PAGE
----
• Can L.B's UseWhere method be extended to allow additional characters? Like this: public static string UseWhereExtended(string dirtyString) { IEnumerable<char> stringQuery = from ch in dirtyString where char.IsLetterOrDigit(ch) || ch == '.' || ch == ',' || ch == '\'' || ch == '\"' || ch == '?' || ch == '!' select ch; return new string(stringQuery.ToArray()); } – ATutorMe Sep 21 '16 at 0:39

If it's purely speed and efficiency you are after, I would recommend doing something like this:

public static string CleanString(string dirtyString)
{
    HashSet<char> removeChars = new HashSet<char>(" ?&^$#@!()+-,:;<>’\'-_*");
    StringBuilder result = new StringBuilder(dirtyString.Length);
    foreach (char c in dirtyString)
        if (!removeChars.Contains(c)) // prevent dirty chars
            result.Append(c);
    return result.ToString();
}

RegEx is certainly an elegant solution, but it adds extra overhead. By specifying the starting length of the string builder, it will only need to allocate the memory once (and a second time for the ToString at the end). This will cut down on memory usage and increase the speed, especially on longer strings.

However, as L.B. said, if you are using this to properly encode text that is bound for HTML output, you should be using HttpUtility.HtmlEncode instead of doing it yourself.

  • this one looks good to me.. – patel.milanb Jul 9 '12 at 13:34
  • removeChars.IndexOf is O(n) operation . A HashSet would be better. – L.B Jul 9 '12 at 13:40
  • @L.B Thanks for the suggestion. I updated my example code. – Steven Doggart Jul 9 '12 at 13:47
  • 1
    You can also use a one-liner return new String(dirtyString.Where(c => !removeChars.Contains(c)).ToArray()); – L.B Jul 9 '12 at 14:06
  • 1
    @Qweick well, the space character is already included, but if there were any other white space characters that you wanted to include, you could just concatenate them to the string (e.g. "..." & vbTab). – Steven Doggart Aug 24 '15 at 8:27

use regex [?&^$#@!()+-,:;<>’\'-_*] for replacing with empty string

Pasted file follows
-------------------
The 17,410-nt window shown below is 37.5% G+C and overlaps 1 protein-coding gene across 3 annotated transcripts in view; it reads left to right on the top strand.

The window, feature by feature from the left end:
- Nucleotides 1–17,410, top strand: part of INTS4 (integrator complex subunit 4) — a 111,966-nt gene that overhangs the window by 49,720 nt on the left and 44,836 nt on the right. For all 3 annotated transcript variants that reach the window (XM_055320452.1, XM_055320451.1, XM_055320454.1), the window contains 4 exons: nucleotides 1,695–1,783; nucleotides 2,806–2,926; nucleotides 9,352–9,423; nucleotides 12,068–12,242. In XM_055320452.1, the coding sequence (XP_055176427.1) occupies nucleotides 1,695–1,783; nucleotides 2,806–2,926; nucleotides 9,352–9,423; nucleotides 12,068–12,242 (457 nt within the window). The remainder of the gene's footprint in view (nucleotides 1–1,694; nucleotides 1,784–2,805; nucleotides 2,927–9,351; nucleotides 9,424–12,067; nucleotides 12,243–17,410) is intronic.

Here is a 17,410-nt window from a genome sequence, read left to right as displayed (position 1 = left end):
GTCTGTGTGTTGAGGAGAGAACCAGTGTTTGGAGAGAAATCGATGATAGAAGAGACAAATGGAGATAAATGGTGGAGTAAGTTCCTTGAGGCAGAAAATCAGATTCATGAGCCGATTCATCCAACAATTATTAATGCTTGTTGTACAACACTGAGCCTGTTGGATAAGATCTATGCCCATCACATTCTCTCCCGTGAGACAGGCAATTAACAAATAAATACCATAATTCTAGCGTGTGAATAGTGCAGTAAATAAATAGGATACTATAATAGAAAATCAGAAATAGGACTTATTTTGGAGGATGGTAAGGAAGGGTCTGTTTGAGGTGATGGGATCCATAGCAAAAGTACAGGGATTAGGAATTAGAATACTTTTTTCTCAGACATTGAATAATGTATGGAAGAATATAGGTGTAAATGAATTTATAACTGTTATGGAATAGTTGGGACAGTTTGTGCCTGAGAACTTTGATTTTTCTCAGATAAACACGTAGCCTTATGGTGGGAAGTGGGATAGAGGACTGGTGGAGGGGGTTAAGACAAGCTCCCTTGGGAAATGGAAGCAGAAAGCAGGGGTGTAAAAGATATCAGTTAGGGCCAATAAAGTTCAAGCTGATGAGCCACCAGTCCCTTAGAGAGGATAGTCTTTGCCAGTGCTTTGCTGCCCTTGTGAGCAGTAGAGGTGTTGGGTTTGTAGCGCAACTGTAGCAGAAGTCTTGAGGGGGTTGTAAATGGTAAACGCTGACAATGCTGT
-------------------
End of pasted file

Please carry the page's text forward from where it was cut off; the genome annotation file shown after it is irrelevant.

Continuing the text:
I don't know if, performance-wise, using a Regex or LINQ would be an improvement.
Something that could be useful, would be to create the new string with a StringBuilder instead of using string.Replace each time:

using System.Linq;
using System.Text;

static class Program {
    static void Main(string[] args) {
        const string removeChars = " ?&^$#@!()+-,:;<>’\'-_*";
        string result = "x&y(z)";
        // specify capacity of StringBuilder to avoid resizing
        StringBuilder sb = new StringBuilder(result.Length);
        foreach (char x in result.Where(c => !removeChars.Contains(c))) {
            sb.Append(x);
        }
        result = sb.ToString();
    }
}
  • this certainly helps. opens up a new idea for me using the StringBuilder class – patel.milanb Jul 9 '12 at 13:34
  • removeChars.Contains is O(n). A HashSet would be better. – L.B Jul 9 '12 at 13:38

Perhaps it helps to first explain the 'why' and then the 'what'. The reason you're getting slow performance is because c# copies-and-replaces the strings for each replacement. From my experience using Regex in .NET isn't always better - although in most scenario's (I think including this one) it'll probably work just fine.

If I really need performance I usually don't leave it up to luck and just tell the compiler exactly what I want: that is: create a string with the upper bound number of characters and copy all the chars in there that you need. It's also possible to replace the hashset with a switch / case or array in which case you might end up with a jump table or array lookup - which is even faster.

The 'pragmatic' best, but fast solution is:

char[] data = new char[dirtyString.Length];
int ptr = 0;
HashSet<char> hs = new HashSet<char>() { /* all your excluded chars go here */ };
foreach (char c in dirtyString)
    if (!hs.Contains(c))
        data[ptr++] = c;
return new string(data, 0, ptr);

BTW: this solution is incorrect when you want to process high surrogate Unicode characters - but can easily be adapted to include these characters.

-Stefan.

This one is even faster!
use:

string dirty=@"tfgtf$@$%gttg%$% 664%$";
string clean = dirty.Clean();


    public static string Clean(this String name)
    {
        var namearray = new Char[name.Length];

        var newIndex = 0;
        for (var index = 0; index < namearray.Length; index++)
        {
            var letter = (Int32)name[index];

            if (!((letter > 96 && letter < 123) || (letter > 64 && letter < 91) || (letter > 47 && letter < 58)))
                continue;

            namearray[newIndex] = (Char)letter;
            ++newIndex;
        }

        return new String(namearray).TrimEnd();
    }

I am not able to spend time on acid testing this but this line did not actually clean slashes as desired.

HashSet<char> removeChars = new HashSet<char>(" ?&^$#@!()+-,:;<>’\'-_*");

I had to add slashes individually and escape the backslash

HashSet<char> removeChars = new HashSet<char>(" ?&^$#@!()+-,:;<>’'-_*");
removeChars.Add('/');
removeChars.Add('\\');